I've been looking through the javadoc documentation on Sun's site, trying to find if there's a javadoc tag which can be used to document a class or method's generic type signature.

Something like @typeparam, similar to the usual @param, but applicable to types as well as methods,e.g.

 *  @typeparam T This describes my type parameter
class MyClass<T> {

I suspect there is no such tag - I can find no mention of it anywhere, and the JavaSE API docs don't show any sign of it, but it seems like an odd omission. Can someone put me right?

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    To write proper javadocs? – Timo Willemsen Jan 6 '10 at 20:33
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    Be aware that for most classes there really is nothing interesting to say about the type parameter, because the type parameter is essentially defined by how it appears in the methods of the object. I'd skip @param <T> most of the time and only use it when it's really not clear. – Kevin Bourrillion Jan 6 '10 at 21:06
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    I see what you're saying, but by that rationale, the same applies to the use of @param for method parameters. Sun's coding standards explicitly say that @param should be used even if the method parameter's meaning is clear. – skaffman Jan 6 '10 at 21:11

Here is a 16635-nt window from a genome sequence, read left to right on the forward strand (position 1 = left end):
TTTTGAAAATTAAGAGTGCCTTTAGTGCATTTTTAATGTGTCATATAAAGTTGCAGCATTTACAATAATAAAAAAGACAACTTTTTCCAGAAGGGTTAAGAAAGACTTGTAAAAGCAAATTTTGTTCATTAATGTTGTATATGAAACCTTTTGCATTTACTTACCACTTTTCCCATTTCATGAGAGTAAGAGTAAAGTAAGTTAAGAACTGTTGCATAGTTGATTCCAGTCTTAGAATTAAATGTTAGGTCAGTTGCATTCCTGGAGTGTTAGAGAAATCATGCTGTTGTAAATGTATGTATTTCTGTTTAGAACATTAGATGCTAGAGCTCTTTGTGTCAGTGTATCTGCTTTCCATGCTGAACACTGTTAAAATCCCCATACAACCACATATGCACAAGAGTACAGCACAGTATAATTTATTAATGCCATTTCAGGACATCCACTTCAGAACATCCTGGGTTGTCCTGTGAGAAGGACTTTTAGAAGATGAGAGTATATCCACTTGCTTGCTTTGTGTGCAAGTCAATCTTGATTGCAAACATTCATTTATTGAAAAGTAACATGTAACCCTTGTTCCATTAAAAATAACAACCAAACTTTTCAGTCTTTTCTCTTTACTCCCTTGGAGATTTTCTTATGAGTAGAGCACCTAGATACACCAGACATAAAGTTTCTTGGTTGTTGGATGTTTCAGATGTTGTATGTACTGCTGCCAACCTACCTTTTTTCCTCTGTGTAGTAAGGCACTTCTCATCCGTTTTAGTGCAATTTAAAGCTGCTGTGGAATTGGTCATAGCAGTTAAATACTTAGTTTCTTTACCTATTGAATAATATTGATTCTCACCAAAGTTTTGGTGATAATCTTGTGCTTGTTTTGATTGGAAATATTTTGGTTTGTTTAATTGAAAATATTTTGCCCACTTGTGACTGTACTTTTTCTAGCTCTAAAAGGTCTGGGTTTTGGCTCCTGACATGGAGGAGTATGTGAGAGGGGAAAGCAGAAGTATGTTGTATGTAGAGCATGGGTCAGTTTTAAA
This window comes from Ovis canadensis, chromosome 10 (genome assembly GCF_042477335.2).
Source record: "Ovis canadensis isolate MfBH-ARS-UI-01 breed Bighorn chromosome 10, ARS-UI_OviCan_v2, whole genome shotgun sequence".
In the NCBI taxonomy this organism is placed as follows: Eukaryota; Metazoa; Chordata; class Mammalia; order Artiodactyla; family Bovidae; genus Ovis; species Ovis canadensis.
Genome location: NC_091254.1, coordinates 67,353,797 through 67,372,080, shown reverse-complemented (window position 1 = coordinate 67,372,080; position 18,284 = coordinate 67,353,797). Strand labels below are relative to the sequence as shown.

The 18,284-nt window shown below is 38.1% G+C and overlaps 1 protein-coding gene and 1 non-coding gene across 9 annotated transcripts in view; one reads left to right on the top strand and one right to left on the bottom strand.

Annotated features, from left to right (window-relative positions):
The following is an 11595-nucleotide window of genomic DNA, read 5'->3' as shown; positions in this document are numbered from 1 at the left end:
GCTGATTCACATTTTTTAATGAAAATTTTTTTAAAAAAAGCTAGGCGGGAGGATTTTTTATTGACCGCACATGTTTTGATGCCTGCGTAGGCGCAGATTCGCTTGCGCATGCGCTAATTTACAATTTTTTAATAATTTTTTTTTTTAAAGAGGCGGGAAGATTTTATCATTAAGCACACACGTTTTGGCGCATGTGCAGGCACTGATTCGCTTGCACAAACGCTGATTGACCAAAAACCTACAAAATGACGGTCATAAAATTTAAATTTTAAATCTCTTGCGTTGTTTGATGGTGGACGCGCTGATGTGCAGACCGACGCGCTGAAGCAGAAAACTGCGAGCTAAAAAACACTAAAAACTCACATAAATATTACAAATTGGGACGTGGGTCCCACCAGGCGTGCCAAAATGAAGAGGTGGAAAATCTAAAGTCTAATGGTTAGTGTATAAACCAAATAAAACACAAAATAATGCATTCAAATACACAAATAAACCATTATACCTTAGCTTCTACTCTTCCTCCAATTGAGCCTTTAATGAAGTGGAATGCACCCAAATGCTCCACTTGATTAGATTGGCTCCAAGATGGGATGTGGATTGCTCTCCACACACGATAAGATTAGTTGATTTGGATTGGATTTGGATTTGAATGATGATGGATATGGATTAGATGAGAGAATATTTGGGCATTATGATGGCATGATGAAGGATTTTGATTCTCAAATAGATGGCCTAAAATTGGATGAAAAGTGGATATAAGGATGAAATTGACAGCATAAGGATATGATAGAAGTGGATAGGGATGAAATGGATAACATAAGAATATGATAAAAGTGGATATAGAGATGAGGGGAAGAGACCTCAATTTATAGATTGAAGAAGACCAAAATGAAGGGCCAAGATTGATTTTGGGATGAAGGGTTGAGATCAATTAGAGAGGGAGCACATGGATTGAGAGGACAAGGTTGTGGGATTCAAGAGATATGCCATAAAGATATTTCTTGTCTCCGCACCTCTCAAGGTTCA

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    In addition to that. Good API programming should be as self documenting as possible. Does that mean an api does not need a documentation? no. – Timo Willemsen Jan 7 '10 at 11:01

It should be done just like this:

 * @param <T> This describes my type parameter
class MyClass<T>{



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    Doh.... OK, that's embarrassingly obvious... it does beg the question as to why the JavaSE classes (e.g. Collection) don't use it, though. – skaffman Jan 6 '10 at 20:34
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    @skaffman A bit late of course, but it raises the question, it does not beg the question. – Thor84no Jan 15 '13 at 16:38
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    @Thor84no From your link: Some authorities consider the use of "begs the question" as a way of saying "raises the question" or "evades the question" is no longer mistaken because it has attained such wide usage. – Matt R May 9 '13 at 14:57
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    It's a shame IntelliJ completes like HTML in this case. – Snicolas May 22 '15 at 23:01

Yes. Just use the @param tag, and include angle brackets around the type parameter.

Like this:

 *  @param <T> This describes my type parameter

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